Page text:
In a similar vein, how questions are phrased in interviews can make all the difference. Giving an answer prompt will yield different responses than having people respond to an open question. In order to have an unadulterated insight into the motivations of a homeowner, you have to listen to what the homeowner says without a prompt. When you bait a question (known in psychology as “priming”) people will be more likely to agree to ideas they would never have thought of on their own accord. Think about how much easier it was for you back in school to answer multiple-choice questions over free response questions.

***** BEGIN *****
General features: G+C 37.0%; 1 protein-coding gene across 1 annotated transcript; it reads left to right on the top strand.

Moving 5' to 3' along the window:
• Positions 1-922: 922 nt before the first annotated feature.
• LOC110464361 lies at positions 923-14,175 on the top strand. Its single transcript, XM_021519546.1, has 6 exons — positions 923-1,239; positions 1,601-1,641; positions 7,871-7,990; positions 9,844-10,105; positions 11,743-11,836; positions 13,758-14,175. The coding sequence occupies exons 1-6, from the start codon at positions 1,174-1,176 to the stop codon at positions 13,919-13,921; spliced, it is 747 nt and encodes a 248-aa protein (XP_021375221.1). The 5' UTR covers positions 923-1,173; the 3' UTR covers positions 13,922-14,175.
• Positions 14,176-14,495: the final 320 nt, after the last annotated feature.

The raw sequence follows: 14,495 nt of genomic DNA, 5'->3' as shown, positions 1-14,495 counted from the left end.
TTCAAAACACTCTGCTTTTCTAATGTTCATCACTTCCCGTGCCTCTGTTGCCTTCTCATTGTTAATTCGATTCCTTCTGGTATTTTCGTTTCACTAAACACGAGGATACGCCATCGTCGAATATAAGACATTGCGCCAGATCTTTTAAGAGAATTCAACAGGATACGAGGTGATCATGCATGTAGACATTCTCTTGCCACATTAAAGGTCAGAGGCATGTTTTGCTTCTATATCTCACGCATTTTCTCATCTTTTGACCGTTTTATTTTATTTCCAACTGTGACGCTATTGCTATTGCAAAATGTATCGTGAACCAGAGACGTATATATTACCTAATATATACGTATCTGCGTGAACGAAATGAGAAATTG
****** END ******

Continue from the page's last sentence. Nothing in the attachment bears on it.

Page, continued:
Priming, although not conducive to scientific surveys, is a great tool to use when marketing a product or service. To give an example, when I shadowed an audit yesterday, I noticed that the homeowner was presented with three different options for a new boiler, an 85% efficiency oil boiler, an 85% efficiency natural gas boiler, and a 95% efficiency natural gas boiler. With three different options, the homeowners has already mentally modeled having each of those options in their home and is committed to choosing at least one. 

The audit that I shadowed was one of the most education experiences I’ve ever had this summer. I watched the technician Hip perform the Carbon Monoxide test, the boiler efficiency test (this home was so old that the boiler was 60 years old), the width of wall insulation and the infrared gun test. The last test was performed with the homeowners watching and listening to the explanation, which I thought was great for improving the confidence and trust between contractor and customer.